A few reports have shed light on the mechanistic underpinnings of neurotoxicity in the α-Syn/Tau interaction. Neurotoxic MPP+ (1-methyl-4-phenylpyridinium ion) induces Tau hyperphosphorylation in the presence of α-Syn in SY5Y neuroblastoma cells (18) and wild-type mice (19). Sidhu and coworkers found that α-Syn contributes to GSK-3β-catalyzed Tau phosphorylation in various models of parkinsonism (20,21). Giasson and coworkers reported that α-Syn induces fibrillization of Tau and that coincubation of Tau and α-Syn synergistically promotes fibrillization of both proteins (22). Kotzbauer and coworkers reported the formation of insoluble filamentous α-Syn and Tau in A53T α-Syn PD brain (23). Both of these efforts suggest that distinct amyloidogenic proteins may cross-seed each other in neurodegenerative diseases and thereby enhance disease intensity and accelerate its progression.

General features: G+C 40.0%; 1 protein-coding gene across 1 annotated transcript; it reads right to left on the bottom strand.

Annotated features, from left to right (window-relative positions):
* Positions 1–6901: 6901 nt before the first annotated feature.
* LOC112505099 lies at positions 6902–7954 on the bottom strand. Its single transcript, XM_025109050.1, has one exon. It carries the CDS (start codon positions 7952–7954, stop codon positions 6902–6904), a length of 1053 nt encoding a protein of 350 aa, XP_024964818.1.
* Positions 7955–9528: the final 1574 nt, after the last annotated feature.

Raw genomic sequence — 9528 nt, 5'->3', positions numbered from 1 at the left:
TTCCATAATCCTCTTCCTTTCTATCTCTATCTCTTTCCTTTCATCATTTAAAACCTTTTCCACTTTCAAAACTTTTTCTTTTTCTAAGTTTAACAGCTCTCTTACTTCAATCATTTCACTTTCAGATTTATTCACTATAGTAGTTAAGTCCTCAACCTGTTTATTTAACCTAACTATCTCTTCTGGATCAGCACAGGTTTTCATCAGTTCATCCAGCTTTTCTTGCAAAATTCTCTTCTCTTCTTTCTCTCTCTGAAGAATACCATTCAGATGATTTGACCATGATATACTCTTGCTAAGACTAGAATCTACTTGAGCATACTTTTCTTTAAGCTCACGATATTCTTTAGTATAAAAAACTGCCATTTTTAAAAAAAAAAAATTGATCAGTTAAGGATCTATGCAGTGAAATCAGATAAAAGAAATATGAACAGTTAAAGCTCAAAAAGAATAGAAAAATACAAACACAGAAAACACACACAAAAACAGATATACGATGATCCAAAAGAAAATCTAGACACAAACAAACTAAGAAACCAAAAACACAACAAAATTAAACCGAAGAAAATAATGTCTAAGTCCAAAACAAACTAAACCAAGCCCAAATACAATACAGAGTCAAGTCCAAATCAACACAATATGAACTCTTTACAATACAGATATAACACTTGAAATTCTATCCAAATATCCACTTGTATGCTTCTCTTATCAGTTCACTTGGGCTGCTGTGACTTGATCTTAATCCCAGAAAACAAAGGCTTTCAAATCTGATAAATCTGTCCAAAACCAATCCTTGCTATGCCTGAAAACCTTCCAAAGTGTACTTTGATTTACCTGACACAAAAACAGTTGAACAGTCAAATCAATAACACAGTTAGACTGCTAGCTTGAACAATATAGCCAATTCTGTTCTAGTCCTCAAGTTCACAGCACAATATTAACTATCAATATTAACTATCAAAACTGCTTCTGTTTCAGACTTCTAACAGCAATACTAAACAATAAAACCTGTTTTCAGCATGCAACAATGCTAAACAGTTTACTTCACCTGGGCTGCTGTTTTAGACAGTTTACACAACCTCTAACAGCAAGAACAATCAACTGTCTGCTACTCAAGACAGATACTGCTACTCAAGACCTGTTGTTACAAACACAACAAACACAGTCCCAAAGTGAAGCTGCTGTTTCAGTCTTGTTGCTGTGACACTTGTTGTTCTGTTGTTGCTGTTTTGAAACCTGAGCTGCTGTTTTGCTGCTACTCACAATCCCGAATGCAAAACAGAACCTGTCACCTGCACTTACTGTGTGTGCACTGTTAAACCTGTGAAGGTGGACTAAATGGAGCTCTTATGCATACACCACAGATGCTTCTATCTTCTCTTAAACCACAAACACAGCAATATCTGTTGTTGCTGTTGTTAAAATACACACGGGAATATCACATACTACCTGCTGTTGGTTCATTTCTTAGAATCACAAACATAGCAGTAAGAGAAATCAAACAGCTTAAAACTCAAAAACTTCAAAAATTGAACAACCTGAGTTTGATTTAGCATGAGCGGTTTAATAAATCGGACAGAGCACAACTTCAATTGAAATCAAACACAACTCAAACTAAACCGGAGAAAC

To examine further putative causes of synergistic toxicity of α-Syn/Tau, we used the genetically tractable model organism Drosophila. By utilizing misexpression paradigms in three different tissues: the retina (using the pan-retinal glass (gl) promoter), dopaminergic neurons (under control of the tyrosine hydroxylase promoter) and in the larval neuromuscular junction (NMJ) using motor neuron drivers (OK6 and VGLUT), we probed the affected cellular processes that lead to neurotoxicity. Misexpression of α-Syn with Tau enhanced a rough eye phenotype, loss of dopaminergic neurons and motor dysfunction in adults. Widespread cytoskeletal disorganization in the eye and abnormal microtubule organization in the larval neuromuscular junction were observed when both proteins were coexpressed. Misexpression of these proteins also led to axonal transport defects, decreased presynaptic proteins (Synapsin and Bruchpilot) and synaptic apposition defects. α-Syn did not alter levels of Tau phosphorylated at the AT8 epitope. However, α-Syn and Tau were observed to coexist in ubiquitin positive aggregates in the eye imaginal disc. Furthermore, Tau increased α-Syn in the urea fraction of sequential protein extracts. Our findings suggest that interactions between α-Syn and Tau at the cellular level cause disruption of cytoskeletal organization, axonal transport defects and aberrant synaptic organization that contribute to neuronal dysfunction and death associated with sporadic PD.